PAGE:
Merlin Winter Prey

As Merlin sits in the pre-dawn conifer tree, it may be stretching, preening or casting up a pellet from yesterday’s late afternoon feeding. Taking flight, she or he heads to a favorite prominent perch or continues in transit to survey the hunting options. Actively looking it sees foraging, flying and perching birds around the compass rose.

During the winter migrant songbirds from the south are largely missing and so this falcon must concentrate on the remaining small to medium-sized resident birds. These will be augmented by those species that have migrated south from the boreal forest or tundra. In urban cities, residential areas and at bird feeders the most abundant and available birds are House Sparrows, House Finches, Eurasian Starlings, Pine Siskins, Song Sparrows and Rock Pigeons, to name a few. In rural places such as fields, marshes, water edges, mudflats and farmsteads Merlin may capture Dark-eyed Juncos, Blackbirds, Cedar Waxwings and shorebirds such as Dunlin, and others.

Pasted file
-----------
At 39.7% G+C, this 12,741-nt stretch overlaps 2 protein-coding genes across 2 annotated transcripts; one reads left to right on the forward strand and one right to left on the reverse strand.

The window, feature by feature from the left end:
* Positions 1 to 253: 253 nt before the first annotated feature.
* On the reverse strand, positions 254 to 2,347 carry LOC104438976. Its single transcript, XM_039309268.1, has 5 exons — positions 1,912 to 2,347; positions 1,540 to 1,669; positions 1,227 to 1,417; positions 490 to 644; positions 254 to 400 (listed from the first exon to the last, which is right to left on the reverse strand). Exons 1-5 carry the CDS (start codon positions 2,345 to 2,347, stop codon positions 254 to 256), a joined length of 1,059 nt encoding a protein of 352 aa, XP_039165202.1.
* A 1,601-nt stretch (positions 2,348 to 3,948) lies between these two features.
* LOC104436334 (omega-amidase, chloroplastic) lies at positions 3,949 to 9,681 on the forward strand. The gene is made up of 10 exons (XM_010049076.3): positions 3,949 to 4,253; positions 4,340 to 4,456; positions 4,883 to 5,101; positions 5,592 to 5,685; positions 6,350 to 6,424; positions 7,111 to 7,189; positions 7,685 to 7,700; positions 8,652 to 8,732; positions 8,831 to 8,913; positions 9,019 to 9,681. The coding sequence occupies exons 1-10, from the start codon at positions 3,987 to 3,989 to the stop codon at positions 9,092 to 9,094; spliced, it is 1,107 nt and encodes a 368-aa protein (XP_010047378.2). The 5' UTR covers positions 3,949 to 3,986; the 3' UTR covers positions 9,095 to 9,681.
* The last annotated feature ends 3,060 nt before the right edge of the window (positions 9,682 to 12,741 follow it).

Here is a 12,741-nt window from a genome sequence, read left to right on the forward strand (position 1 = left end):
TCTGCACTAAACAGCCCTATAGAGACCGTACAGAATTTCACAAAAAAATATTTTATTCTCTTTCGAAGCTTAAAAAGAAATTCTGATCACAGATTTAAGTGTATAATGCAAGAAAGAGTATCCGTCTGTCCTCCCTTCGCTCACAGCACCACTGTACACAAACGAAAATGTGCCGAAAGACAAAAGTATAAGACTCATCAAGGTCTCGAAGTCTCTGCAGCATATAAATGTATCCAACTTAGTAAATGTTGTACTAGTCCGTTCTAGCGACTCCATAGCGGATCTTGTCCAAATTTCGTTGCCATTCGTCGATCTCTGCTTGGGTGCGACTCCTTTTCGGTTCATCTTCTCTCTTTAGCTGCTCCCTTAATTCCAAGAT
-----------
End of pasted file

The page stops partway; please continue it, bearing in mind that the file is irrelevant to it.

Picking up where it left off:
After finding Merlin sitting or flying on a potential (or happening) hunt, watch carefully as it maneuvers after and under its fleeing prey . This acrobatic, sizzling arrow will attempt to seize from the sky its next meal. How exciting can birding get, you ask? Its uncommon to witness the whole Merlin hunt, but if you do, it will forever be etched on your mindscape!


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